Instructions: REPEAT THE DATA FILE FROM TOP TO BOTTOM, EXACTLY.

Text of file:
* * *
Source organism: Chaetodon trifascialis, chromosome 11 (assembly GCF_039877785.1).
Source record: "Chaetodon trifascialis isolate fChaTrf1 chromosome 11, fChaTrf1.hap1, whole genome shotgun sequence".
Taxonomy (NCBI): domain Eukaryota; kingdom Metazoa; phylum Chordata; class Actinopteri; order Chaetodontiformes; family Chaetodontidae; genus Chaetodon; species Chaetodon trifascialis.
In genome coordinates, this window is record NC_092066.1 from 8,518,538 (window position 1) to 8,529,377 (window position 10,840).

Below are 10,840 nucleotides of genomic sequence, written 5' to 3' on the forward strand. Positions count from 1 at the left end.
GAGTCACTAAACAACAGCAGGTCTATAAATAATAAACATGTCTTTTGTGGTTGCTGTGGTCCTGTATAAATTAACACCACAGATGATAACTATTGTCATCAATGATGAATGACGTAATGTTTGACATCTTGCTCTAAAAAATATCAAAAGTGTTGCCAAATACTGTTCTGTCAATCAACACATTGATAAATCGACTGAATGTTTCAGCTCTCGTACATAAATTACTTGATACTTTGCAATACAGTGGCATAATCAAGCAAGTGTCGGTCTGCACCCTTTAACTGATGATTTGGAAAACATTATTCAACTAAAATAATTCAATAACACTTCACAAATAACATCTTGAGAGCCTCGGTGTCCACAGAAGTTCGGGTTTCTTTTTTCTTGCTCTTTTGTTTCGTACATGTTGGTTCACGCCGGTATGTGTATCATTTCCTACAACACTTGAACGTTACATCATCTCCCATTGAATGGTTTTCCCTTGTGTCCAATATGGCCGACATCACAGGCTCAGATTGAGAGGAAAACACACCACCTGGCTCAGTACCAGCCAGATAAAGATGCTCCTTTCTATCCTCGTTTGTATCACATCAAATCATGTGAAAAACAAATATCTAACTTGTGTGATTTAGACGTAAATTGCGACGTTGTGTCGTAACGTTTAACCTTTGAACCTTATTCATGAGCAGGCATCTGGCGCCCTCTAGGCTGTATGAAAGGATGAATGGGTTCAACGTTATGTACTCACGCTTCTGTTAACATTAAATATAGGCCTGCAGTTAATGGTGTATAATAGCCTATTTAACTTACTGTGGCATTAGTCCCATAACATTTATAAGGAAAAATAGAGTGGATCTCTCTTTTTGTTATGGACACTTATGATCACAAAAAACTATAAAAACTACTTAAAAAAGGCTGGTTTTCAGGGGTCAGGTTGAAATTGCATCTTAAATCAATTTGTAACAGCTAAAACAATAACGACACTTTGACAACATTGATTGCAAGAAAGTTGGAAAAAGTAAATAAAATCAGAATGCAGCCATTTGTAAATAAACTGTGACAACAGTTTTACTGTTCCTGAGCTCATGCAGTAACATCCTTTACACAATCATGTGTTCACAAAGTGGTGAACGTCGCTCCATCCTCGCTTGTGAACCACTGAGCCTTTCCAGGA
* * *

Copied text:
Source organism: Chaetodon trifascialis, chromosome 11 (assembly GCF_039877785.1).
Source record: "Chaetodon trifascialis isolate fChaTrf1 chromosome 11, fChaTrf1.hap1, whole genome shotgun sequence".
Taxonomy (NCBI): domain Eukaryota; kingdom Metazoa; phylum Chordata; class Actinopteri; order Chaetodontiformes; family Chaetodontidae; genus Chaetodon; species Chaetodon trifascialis.
In genome coordinates, this window is record NC_092066.1 from 8,518,538 (window position 1) to 8,529,377 (window position 10,840).

Below are 10,840 nucleotides of genomic sequence, written 5' to 3' on the forward strand. Positions count from 1 at the left end.
GAGTCACTAAACAACAGCAGGTCTATAAATAATAAACATGTCTTTTGTGGTTGCTGTGGTCCTGTATAAATTAACACCACAGATGATAACTATTGTCATCAATGATGAATGACGTAATGTTTGACATCTTGCTCTAAAAAATATCAAAAGTGTTGCCAAATACTGTTCTGTCAATCAACACATTGATAAATCGACTGAATGTTTCAGCTCTCGTACATAAATTACTTGATACTTTGCAATACAGTGGCATAATCAAGCAAGTGTCGGTCTGCACCCTTTAACTGATGATTTGGAAAACATTATTCAACTAAAATAATTCAATAACACTTCACAAATAACATCTTGAGAGCCTCGGTGTCCACAGAAGTTCGGGTTTCTTTTTTCTTGCTCTTTTGTTTCGTACATGTTGGTTCACGCCGGTATGTGTATCATTTCCTACAACACTTGAACGTTACATCATCTCCCATTGAATGGTTTTCCCTTGTGTCCAATATGGCCGACATCACAGGCTCAGATTGAGAGGAAAACACACCACCTGGCTCAGTACCAGCCAGATAAAGATGCTCCTTTCTATCCTCGTTTGTATCACATCAAATCATGTGAAAAACAAATATCTAACTTGTGTGATTTAGACGTAAATTGCGACGTTGTGTCGTAACGTTTAACCTTTGAACCTTATTCATGAGCAGGCATCTGGCGCCCTCTAGGCTGTATGAAAGGATGAATGGGTTCAACGTTATGTACTCACGCTTCTGTTAACATTAAATATAGGCCTGCAGTTAATGGTGTATAATAGCCTATTTAACTTACTGTGGCATTAGTCCCATAACATTTATAAGGAAAAATAGAGTGGATCTCTCTTTTTGTTATGGACACTTATGATCACAAAAAACTATAAAAACTACTTAAAAAAGGCTGGTTTTCAGGGGTCAGGTTGAAATTGCATCTTAAATCAATTTGTAACAGCTAAAACAATAACGACACTTTGACAACATTGATTGCAAGAAAGTTGGAAAAAGTAAATAAAATCAGAATGCAGCCATTTGTAAATAAACTGTGACAACAGTTTTACTGTTCCTGAGCTCATGCAGTAACATCCTTTACACAATCATGTGTTCACAAAGTGGTGAACGTCGCTCCATCCTCGCTTGTGAACCACTGAGCCTTTCCAGGA